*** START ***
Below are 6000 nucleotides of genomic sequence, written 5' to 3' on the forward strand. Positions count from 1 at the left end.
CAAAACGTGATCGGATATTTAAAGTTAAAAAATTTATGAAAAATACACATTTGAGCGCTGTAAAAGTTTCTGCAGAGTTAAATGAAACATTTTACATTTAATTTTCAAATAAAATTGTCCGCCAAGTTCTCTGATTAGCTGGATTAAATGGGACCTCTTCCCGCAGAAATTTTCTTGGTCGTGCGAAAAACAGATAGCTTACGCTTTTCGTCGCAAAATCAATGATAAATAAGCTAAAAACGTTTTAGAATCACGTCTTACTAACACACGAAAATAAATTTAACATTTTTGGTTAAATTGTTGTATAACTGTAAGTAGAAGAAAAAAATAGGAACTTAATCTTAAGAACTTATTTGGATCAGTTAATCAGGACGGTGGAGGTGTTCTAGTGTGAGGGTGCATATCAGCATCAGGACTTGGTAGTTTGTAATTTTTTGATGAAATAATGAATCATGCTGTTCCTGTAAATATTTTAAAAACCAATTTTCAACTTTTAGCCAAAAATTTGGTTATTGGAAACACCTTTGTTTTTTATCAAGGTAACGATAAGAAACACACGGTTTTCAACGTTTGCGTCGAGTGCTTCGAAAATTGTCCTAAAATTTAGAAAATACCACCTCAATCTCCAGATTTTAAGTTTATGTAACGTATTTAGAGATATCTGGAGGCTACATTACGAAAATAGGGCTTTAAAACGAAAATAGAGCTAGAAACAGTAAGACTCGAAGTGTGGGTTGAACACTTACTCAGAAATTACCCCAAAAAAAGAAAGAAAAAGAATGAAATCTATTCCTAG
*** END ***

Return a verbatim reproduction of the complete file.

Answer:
Below are 6000 nucleotides of genomic sequence, written 5' to 3' on the forward strand. Positions count from 1 at the left end.
CAAAACGTGATCGGATATTTAAAGTTAAAAAATTTATGAAAAATACACATTTGAGCGCTGTAAAAGTTTCTGCAGAGTTAAATGAAACATTTTACATTTAATTTTCAAATAAAATTGTCCGCCAAGTTCTCTGATTAGCTGGATTAAATGGGACCTCTTCCCGCAGAAATTTTCTTGGTCGTGCGAAAAACAGATAGCTTACGCTTTTCGTCGCAAAATCAATGATAAATAAGCTAAAAACGTTTTAGAATCACGTCTTACTAACACACGAAAATAAATTTAACATTTTTGGTTAAATTGTTGTATAACTGTAAGTAGAAGAAAAAAATAGGAACTTAATCTTAAGAACTTATTTGGATCAGTTAATCAGGACGGTGGAGGTGTTCTAGTGTGAGGGTGCATATCAGCATCAGGACTTGGTAGTTTGTAATTTTTTGATGAAATAATGAATCATGCTGTTCCTGTAAATATTTTAAAAACCAATTTTCAACTTTTAGCCAAAAATTTGGTTATTGGAAACACCTTTGTTTTTTATCAAGGTAACGATAAGAAACACACGGTTTTCAACGTTTGCGTCGAGTGCTTCGAAAATTGTCCTAAAATTTAGAAAATACCACCTCAATCTCCAGATTTTAAGTTTATGTAACGTATTTAGAGATATCTGGAGGCTACATTACGAAAATAGGGCTTTAAAACGAAAATAGAGCTAGAAACAGTAAGACTCGAAGTGTGGGTTGAACACTTACTCAGAAATTACCCCAAAAAAAGAAAGAAAAAGAATGAAATCTATTCCTAG